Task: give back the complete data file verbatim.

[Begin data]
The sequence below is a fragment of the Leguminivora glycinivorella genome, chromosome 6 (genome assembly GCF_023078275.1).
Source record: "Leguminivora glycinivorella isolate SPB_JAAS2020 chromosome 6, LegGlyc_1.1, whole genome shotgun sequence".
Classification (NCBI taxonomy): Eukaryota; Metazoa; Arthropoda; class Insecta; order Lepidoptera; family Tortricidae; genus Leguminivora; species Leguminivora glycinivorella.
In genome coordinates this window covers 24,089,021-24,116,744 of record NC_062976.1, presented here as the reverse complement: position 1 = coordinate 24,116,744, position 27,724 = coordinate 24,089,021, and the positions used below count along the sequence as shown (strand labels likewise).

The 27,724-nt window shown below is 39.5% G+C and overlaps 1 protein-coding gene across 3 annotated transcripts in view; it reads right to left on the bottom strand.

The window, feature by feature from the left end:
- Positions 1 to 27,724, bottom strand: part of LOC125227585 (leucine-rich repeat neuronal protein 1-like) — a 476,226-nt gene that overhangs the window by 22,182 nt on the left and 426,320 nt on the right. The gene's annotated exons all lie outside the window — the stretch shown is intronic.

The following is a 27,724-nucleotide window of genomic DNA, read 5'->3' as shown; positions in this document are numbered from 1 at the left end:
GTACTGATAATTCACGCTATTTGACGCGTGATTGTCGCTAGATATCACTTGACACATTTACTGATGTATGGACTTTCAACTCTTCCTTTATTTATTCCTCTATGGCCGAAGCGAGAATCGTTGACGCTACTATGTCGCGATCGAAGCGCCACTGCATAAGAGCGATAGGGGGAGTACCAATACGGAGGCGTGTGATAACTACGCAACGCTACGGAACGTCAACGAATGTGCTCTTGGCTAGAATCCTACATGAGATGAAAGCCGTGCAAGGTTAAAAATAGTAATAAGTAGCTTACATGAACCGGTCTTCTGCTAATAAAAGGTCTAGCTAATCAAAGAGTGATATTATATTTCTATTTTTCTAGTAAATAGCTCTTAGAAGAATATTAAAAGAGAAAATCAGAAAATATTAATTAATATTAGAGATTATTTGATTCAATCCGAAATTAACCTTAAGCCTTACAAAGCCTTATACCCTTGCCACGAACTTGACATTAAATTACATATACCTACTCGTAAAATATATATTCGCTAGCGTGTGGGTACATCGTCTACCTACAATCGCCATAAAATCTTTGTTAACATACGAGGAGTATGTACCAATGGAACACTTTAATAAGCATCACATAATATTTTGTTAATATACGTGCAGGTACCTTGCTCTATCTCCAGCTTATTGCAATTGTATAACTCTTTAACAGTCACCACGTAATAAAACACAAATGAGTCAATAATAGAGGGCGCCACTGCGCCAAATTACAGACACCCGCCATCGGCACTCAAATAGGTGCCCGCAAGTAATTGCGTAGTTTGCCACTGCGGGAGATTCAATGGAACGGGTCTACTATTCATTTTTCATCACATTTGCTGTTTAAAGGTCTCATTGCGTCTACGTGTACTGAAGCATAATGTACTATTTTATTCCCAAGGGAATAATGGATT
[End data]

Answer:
The sequence below is a fragment of the Leguminivora glycinivorella genome, chromosome 6 (genome assembly GCF_023078275.1).
Source record: "Leguminivora glycinivorella isolate SPB_JAAS2020 chromosome 6, LegGlyc_1.1, whole genome shotgun sequence".
Classification (NCBI taxonomy): Eukaryota; Metazoa; Arthropoda; class Insecta; order Lepidoptera; family Tortricidae; genus Leguminivora; species Leguminivora glycinivorella.
In genome coordinates this window covers 24,089,021-24,116,744 of record NC_062976.1, presented here as the reverse complement: position 1 = coordinate 24,116,744, position 27,724 = coordinate 24,089,021, and the positions used below count along the sequence as shown (strand labels likewise).

The 27,724-nt window shown below is 39.5% G+C and overlaps 1 protein-coding gene across 3 annotated transcripts in view; it reads right to left on the bottom strand.

The window, feature by feature from the left end:
- Positions 1 to 27,724, bottom strand: part of LOC125227585 (leucine-rich repeat neuronal protein 1-like) — a 476,226-nt gene that overhangs the window by 22,182 nt on the left and 426,320 nt on the right. The gene's annotated exons all lie outside the window — the stretch shown is intronic.

The following is a 27,724-nucleotide window of genomic DNA, read 5'->3' as shown; positions in this document are numbered from 1 at the left end:
GTACTGATAATTCACGCTATTTGACGCGTGATTGTCGCTAGATATCACTTGACACATTTACTGATGTATGGACTTTCAACTCTTCCTTTATTTATTCCTCTATGGCCGAAGCGAGAATCGTTGACGCTACTATGTCGCGATCGAAGCGCCACTGCATAAGAGCGATAGGGGGAGTACCAATACGGAGGCGTGTGATAACTACGCAACGCTACGGAACGTCAACGAATGTGCTCTTGGCTAGAATCCTACATGAGATGAAAGCCGTGCAAGGTTAAAAATAGTAATAAGTAGCTTACATGAACCGGTCTTCTGCTAATAAAAGGTCTAGCTAATCAAAGAGTGATATTATATTTCTATTTTTCTAGTAAATAGCTCTTAGAAGAATATTAAAAGAGAAAATCAGAAAATATTAATTAATATTAGAGATTATTTGATTCAATCCGAAATTAACCTTAAGCCTTACAAAGCCTTATACCCTTGCCACGAACTTGACATTAAATTACATATACCTACTCGTAAAATATATATTCGCTAGCGTGTGGGTACATCGTCTACCTACAATCGCCATAAAATCTTTGTTAACATACGAGGAGTATGTACCAATGGAACACTTTAATAAGCATCACATAATATTTTGTTAATATACGTGCAGGTACCTTGCTCTATCTCCAGCTTATTGCAATTGTATAACTCTTTAACAGTCACCACGTAATAAAACACAAATGAGTCAATAATAGAGGGCGCCACTGCGCCAAATTACAGACACCCGCCATCGGCACTCAAATAGGTGCCCGCAAGTAATTGCGTAGTTTGCCACTGCGGGAGATTCAATGGAACGGGTCTACTATTCATTTTTCATCACATTTGCTGTTTAAAGGTCTCATTGCGTCTACGTGTACTGAAGCATAATGTACTATTTTATTCCCAAGGGAATAATGGATT